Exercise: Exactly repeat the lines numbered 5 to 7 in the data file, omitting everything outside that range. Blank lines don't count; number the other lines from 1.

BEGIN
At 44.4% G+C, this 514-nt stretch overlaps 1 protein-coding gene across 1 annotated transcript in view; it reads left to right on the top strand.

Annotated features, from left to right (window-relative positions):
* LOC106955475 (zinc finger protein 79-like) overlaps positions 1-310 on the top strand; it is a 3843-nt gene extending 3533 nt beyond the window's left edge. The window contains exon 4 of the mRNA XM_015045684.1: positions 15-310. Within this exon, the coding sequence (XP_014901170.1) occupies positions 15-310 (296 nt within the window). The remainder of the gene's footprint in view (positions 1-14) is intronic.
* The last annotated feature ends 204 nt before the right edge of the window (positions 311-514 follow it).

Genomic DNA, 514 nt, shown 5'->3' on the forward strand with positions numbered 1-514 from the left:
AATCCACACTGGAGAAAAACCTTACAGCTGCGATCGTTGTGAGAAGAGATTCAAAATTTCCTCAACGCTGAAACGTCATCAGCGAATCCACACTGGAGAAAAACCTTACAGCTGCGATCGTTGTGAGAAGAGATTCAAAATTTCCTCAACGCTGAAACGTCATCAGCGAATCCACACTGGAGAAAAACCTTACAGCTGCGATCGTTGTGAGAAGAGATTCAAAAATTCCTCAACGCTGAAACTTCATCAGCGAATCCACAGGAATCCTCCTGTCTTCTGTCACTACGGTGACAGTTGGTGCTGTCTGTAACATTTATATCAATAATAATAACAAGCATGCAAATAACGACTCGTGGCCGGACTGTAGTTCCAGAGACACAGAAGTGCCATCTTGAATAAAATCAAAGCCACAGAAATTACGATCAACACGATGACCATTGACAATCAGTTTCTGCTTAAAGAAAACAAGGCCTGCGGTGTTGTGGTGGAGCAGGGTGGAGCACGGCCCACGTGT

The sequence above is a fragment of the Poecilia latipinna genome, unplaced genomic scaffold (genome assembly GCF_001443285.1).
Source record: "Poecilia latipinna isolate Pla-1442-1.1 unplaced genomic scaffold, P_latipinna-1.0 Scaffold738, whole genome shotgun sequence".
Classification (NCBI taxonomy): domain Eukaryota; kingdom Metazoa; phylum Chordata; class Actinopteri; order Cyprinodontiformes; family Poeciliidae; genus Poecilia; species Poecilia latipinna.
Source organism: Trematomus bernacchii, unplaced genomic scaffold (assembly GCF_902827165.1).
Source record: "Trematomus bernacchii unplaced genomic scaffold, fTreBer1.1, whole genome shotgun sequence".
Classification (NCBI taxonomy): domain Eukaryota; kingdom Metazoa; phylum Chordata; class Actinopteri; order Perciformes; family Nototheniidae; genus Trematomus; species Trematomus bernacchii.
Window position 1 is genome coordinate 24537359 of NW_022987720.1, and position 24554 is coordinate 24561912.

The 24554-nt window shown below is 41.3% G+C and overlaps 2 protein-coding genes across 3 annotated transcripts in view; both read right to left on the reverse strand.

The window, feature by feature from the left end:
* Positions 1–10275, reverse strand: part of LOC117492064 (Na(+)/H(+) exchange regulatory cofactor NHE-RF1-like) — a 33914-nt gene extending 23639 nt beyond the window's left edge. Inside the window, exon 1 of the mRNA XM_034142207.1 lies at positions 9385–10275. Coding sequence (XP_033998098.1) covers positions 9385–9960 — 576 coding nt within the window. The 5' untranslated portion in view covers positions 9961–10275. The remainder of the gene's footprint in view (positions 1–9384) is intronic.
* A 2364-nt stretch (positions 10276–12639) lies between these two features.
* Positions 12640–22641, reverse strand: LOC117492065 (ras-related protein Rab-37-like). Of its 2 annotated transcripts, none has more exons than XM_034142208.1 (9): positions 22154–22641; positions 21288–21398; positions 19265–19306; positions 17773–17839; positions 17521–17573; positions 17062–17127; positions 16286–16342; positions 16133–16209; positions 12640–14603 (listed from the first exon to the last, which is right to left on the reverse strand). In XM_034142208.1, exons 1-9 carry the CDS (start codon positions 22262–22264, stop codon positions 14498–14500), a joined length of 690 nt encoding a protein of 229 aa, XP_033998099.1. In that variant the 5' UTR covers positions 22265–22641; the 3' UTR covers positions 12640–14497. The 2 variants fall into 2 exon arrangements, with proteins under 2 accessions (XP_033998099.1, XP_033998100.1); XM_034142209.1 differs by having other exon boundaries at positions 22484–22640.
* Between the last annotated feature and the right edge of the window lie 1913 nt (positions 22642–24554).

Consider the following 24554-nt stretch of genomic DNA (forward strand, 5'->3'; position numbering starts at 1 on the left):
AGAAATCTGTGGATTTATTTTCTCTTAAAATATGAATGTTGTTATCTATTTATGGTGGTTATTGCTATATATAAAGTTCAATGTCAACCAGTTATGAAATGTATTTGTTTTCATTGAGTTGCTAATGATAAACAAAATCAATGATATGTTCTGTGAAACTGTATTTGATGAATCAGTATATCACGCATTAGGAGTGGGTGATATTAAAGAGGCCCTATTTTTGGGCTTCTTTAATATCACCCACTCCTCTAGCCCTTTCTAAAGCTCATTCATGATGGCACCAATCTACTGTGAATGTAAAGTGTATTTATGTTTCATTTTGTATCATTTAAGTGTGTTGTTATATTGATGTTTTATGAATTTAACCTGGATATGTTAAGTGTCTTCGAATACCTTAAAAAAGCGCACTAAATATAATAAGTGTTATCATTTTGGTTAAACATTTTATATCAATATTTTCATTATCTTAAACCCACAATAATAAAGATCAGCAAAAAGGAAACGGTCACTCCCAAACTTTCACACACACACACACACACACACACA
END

Genomic DNA, 514 nt, shown 5'->3' on the forward strand with positions numbered 1-514 from the left:
AATCCACACTGGAGAAAAACCTTACAGCTGCGATCGTTGTGAGAAGAGATTCAAAATTTCCTCAACGCTGAAACGTCATCAGCGAATCCACACTGGAGAAAAACCTTACAGCTGCGATCGTTGTGAGAAGAGATTCAAAATTTCCTCAACGCTGAAACGTCATCAGCGAATCCACACTGGAGAAAAACCTTACAGCTGCGATCGTTGTGAGAAGAGATTCAAAAATTCCTCAACGCTGAAACTTCATCAGCGAATCCACAGGAATCCTCCTGTCTTCTGTCACTACGGTGACAGTTGGTGCTGTCTGTAACATTTATATCAATAATAATAACAAGCATGCAAATAACGACTCGTGGCCGGACTGTAGTTCCAGAGACACAGAAGTGCCATCTTGAATAAAATCAAAGCCACAGAAATTACGATCAACACGATGACCATTGACAATCAGTTTCTGCTTAAAGAAAACAAGGCCTGCGGTGTTGTGGTGGAGCAGGGTGGAGCACGGCCCACGTGT

The sequence above is a fragment of the Poecilia latipinna genome, unplaced genomic scaffold (genome assembly GCF_001443285.1).